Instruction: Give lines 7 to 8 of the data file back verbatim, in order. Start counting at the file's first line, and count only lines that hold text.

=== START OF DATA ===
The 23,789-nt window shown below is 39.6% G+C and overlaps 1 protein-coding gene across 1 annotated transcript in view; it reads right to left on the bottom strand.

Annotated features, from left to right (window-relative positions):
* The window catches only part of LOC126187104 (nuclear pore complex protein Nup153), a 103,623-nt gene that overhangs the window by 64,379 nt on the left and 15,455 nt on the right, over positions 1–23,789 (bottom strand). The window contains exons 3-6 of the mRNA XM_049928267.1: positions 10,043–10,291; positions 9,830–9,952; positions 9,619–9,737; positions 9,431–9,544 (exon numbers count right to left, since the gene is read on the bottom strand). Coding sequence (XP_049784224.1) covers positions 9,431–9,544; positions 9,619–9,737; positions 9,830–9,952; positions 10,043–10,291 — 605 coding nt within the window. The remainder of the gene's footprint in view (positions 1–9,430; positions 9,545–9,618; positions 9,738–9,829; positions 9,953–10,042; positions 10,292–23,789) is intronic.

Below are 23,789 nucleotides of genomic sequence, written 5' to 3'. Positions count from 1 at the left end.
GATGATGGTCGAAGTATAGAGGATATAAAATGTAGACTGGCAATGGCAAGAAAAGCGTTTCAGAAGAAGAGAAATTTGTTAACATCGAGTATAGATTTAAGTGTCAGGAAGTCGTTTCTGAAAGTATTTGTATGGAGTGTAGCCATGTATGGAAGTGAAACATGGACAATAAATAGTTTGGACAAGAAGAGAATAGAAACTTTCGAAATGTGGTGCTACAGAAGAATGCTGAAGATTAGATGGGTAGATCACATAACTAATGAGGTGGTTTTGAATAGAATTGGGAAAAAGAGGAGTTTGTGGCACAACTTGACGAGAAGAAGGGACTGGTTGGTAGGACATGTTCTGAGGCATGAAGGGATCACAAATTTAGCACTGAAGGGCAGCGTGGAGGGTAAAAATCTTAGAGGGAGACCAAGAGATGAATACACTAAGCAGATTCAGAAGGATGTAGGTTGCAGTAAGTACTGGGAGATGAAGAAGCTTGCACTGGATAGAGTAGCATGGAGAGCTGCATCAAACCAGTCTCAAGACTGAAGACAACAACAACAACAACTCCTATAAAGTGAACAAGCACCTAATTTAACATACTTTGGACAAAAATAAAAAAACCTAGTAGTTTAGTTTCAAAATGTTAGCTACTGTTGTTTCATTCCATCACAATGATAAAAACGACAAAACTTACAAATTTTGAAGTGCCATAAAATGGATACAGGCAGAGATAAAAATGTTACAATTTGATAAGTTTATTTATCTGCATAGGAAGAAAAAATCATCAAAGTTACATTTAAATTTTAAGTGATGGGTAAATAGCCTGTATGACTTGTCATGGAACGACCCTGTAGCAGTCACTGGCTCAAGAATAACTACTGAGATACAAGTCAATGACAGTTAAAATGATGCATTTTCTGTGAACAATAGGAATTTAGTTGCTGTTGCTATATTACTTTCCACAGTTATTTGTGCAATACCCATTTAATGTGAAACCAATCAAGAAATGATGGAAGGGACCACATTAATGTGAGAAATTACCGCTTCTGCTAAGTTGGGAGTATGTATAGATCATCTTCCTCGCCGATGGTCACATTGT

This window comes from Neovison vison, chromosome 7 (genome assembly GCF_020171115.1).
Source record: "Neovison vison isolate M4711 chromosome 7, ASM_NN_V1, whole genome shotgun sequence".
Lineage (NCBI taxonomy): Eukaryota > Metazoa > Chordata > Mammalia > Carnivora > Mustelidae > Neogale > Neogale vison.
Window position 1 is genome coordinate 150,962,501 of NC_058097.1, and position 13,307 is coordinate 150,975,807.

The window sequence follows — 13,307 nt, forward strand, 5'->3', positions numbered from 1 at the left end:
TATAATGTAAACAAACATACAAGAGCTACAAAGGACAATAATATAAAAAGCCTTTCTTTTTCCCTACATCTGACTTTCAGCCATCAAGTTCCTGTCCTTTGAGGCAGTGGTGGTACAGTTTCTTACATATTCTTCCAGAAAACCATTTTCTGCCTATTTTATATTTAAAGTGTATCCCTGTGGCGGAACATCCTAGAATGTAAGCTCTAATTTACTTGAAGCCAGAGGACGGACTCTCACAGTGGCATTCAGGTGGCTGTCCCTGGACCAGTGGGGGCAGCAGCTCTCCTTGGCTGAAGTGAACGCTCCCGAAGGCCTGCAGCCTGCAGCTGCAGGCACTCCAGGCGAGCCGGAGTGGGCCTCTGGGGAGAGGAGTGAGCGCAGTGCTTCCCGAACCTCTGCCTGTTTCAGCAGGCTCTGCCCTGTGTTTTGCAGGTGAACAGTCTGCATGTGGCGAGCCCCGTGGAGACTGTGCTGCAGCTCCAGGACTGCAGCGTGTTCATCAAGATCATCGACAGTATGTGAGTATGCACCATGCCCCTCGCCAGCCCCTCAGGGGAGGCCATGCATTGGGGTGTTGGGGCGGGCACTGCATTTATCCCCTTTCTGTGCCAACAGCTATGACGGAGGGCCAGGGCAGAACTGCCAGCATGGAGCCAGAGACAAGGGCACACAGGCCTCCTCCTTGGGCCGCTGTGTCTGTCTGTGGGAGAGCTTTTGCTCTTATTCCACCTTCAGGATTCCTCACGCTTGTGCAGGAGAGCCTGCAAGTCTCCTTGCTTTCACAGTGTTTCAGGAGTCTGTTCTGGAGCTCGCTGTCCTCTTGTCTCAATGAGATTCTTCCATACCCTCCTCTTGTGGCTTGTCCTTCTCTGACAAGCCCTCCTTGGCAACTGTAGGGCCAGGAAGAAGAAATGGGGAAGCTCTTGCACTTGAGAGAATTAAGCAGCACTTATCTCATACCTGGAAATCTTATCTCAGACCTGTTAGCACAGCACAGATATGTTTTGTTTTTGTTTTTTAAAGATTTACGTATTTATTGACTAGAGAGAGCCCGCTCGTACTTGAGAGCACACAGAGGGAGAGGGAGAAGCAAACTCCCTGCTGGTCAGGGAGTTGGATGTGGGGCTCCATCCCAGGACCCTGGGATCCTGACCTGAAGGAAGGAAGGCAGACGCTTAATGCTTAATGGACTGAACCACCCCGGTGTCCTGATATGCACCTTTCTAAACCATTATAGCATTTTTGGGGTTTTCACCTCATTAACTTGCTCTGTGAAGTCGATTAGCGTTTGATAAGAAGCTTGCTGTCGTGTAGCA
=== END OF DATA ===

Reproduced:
Source record: "Neovison vison isolate M4711 chromosome 7, ASM_NN_V1, whole genome shotgun sequence".
Lineage (NCBI taxonomy): Eukaryota > Metazoa > Chordata > Mammalia > Carnivora > Mustelidae > Neogale > Neogale vison.